I first heard about Powers Hapgood while working at the United Mine Workers, an organization he had tried to change fifty years earlier. The “Save the Union” movement, which Hapgood, along with other left-wingers, aided in 1926, failed to topple then-UMW president John L. Lewis. But in the early seventies rank-and-filers campaigning under the banner of “Miners for Democracy” defeated a Lewis successor–the even more despotic W.A. “Tony” Boyle.
Backing this new UMW reform effort was an energetic group of college-educated “outsiders” who, like Hapgood, were drawn to the miners’ struggle because of its potential for triggering a broader transformation of organized labor and coal-field communities. The more radical among them took jobs in the mines, as did Hapgood, despite his Harvard pedigree. Others were propelled by the MFD victory directly into UMW staff positions, where union politics was also a severe–if less physically demanding–test for even the most committed idealist.
In the seventies, as in the twenties, almost every UMW battle with the coal operators had an internecine aspect. Loyalists to Boyle quickly regrouped and tried to undermine the new MFD leaders. The latter fell out among themselves, adding to the factionalism, infighting and redbaiting. A growing wildcat-strike movement in the coal fields–over unresolved workplace problems–put the reformers in the uncomfortable position of trying to curb the militancy of members frustrated with the pace of change. Despite the MFD’s success in democratizing the union, many of the hopes and expectations it initially aroused were never fulfilled. A decade after the group’s election win, almost none of the progressives associated with it–either as “colonizers” in the mines or appointed staffers–were still active in the UMW (although some went on to other unions).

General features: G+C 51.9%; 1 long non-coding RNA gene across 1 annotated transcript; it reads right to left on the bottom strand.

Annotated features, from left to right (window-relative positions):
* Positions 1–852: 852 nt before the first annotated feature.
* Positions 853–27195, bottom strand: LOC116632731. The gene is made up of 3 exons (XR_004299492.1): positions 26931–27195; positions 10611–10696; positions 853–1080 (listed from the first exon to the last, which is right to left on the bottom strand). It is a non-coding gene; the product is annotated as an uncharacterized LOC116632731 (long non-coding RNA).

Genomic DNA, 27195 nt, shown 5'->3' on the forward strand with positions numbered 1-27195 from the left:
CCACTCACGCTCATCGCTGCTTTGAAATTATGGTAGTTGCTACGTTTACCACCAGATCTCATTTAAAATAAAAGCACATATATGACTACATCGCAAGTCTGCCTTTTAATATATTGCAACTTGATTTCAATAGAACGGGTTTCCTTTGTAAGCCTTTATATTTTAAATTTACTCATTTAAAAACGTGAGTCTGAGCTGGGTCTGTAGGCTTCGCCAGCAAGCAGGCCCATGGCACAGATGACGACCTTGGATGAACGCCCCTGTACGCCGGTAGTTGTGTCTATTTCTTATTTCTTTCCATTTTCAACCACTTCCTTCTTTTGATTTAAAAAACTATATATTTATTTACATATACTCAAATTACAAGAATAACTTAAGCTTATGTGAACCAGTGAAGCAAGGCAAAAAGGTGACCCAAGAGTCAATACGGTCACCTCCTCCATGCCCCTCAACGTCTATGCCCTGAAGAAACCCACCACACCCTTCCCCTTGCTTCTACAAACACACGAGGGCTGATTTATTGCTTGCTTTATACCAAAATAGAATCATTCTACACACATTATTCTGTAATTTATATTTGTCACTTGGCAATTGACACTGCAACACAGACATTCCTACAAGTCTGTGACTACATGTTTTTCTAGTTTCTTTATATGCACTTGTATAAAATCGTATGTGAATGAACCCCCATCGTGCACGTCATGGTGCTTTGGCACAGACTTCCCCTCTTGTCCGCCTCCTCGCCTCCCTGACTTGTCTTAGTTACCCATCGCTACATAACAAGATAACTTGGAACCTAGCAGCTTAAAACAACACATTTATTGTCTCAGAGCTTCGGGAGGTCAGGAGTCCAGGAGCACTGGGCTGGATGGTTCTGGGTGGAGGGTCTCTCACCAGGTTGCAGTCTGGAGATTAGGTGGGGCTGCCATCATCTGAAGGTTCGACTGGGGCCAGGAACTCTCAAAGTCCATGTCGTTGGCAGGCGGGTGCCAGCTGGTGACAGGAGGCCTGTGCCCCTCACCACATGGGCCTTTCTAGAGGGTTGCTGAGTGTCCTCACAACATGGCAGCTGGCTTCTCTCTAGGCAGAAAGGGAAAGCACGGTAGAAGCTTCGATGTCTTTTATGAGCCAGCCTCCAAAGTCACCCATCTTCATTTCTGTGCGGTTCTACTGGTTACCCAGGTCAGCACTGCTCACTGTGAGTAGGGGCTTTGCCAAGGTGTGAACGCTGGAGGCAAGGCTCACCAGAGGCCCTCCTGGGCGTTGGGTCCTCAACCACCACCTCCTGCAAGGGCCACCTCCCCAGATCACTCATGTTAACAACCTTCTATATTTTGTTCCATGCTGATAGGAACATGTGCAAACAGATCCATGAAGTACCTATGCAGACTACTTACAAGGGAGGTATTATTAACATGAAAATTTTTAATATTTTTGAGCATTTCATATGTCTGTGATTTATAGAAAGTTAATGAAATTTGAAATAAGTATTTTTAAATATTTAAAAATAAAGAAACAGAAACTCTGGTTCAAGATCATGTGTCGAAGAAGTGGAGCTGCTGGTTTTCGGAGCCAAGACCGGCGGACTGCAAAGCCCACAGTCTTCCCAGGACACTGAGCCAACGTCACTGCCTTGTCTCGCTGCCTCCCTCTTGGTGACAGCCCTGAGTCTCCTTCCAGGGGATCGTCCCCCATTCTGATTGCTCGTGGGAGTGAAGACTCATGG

It’s too bad that Robert Bussel’s excellent new biography of Powers Hapgood wasn’t available sooner to help put their experience in historical perspective. A former trade unionist now employed as a labor educator, Bussel’s has both an academic’s ability to scour the archives and an activist’s feel for the real-life context of his subject. His book traces Hapgood’s personal and political odyssey from a privileged WASP family to the coal mines of western Pennsylvania and then active engagement in some of the most high-profile labor struggles of the twenties, thirties and forties. A peripatetic organizer and frequent Nation contributor, Hapgood had a Zelig-like ability to be at or near the center of the action–whether in the UMW, the Sacco and Vanzetti defense, Socialist Party campaigns, Congress of Industrial Organizations (CIO) sit-downs, New Deal labor politics or postwar conflict over reds and racism within unions.
Throughout it all, he was an unusually perceptive and self-critical participant/observer. His private journals represent, in Bussel’s view, “a rich chronicle of the American working class, the labor movement, and the practice of radical politics.” Heavily mined by the author, these diaries record Hapgood’s “interactions with intellectuals, workers, labor leaders, and managers as he attempted to make sense of his experience and adapt to the changing cultural and political circumstances that occurred during his career.”
Hapgood’s career reflected many of the same hopes and frustrations experienced by other labor leftists, before and since. He continually chafed at the institutional constraints imposed on him by a union movement whose economic and political agenda was far more limited than his own. Yet, during his various stints as a “freelance agitator,” Hapgood often felt marginalized and ineffective–cut off from the resources, legitimacy and popular base that only mass organizations can provide. His biggest compromise came in the mid-thirties, when he reconciled with Lewis, his onetime archenemy in the UMW. This permitted him to play an active role in the great organizing upsurge that built the CIO. However, within a few short years, “he found himself squeezed between the militancy of the workers, the demands of the wartime state, and the CIO leadership’s increasing hesitation to offend the Roosevelt Administration.”